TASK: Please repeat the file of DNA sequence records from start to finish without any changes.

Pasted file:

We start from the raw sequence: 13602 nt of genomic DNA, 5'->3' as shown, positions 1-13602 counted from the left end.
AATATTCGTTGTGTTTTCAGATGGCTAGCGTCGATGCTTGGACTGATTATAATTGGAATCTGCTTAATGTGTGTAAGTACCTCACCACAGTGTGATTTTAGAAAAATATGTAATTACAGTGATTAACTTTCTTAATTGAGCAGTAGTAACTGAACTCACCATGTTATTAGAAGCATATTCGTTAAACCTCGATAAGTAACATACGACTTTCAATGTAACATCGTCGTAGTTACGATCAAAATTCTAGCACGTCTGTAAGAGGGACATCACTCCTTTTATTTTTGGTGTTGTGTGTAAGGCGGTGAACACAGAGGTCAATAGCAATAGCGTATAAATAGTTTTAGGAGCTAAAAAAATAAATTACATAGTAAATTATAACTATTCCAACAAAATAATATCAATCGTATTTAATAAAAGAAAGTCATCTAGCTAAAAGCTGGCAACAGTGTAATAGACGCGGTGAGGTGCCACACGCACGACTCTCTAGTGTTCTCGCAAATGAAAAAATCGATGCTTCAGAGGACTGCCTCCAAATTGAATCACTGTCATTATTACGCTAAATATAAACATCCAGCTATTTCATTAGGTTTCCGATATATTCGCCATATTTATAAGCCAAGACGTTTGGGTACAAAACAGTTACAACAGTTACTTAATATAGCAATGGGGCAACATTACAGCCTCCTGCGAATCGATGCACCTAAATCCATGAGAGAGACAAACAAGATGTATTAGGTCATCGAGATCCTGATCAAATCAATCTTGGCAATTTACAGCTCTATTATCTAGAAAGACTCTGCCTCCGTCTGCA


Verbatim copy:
We start from the raw sequence: 13602 nt of genomic DNA, 5'->3' as shown, positions 1-13602 counted from the left end.
AATATTCGTTGTGTTTTCAGATGGCTAGCGTCGATGCTTGGACTGATTATAATTGGAATCTGCTTAATGTGTGTAAGTACCTCACCACAGTGTGATTTTAGAAAAATATGTAATTACAGTGATTAACTTTCTTAATTGAGCAGTAGTAACTGAACTCACCATGTTATTAGAAGCATATTCGTTAAACCTCGATAAGTAACATACGACTTTCAATGTAACATCGTCGTAGTTACGATCAAAATTCTAGCACGTCTGTAAGAGGGACATCACTCCTTTTATTTTTGGTGTTGTGTGTAAGGCGGTGAACACAGAGGTCAATAGCAATAGCGTATAAATAGTTTTAGGAGCTAAAAAAATAAATTACATAGTAAATTATAACTATTCCAACAAAATAATATCAATCGTATTTAATAAAAGAAAGTCATCTAGCTAAAAGCTGGCAACAGTGTAATAGACGCGGTGAGGTGCCACACGCACGACTCTCTAGTGTTCTCGCAAATGAAAAAATCGATGCTTCAGAGGACTGCCTCCAAATTGAATCACTGTCATTATTACGCTAAATATAAACATCCAGCTATTTCATTAGGTTTCCGATATATTCGCCATATTTATAAGCCAAGACGTTTGGGTACAAAACAGTTACAACAGTTACTTAATATAGCAATGGGGCAACATTACAGCCTCCTGCGAATCGATGCACCTAAATCCATGAGAGAGACAAACAAGATGTATTAGGTCATCGAGATCCTGATCAAATCAATCTTGGCAATTTACAGCTCTATTATCTAGAAAGACTCTGCCTCCGTCTGCA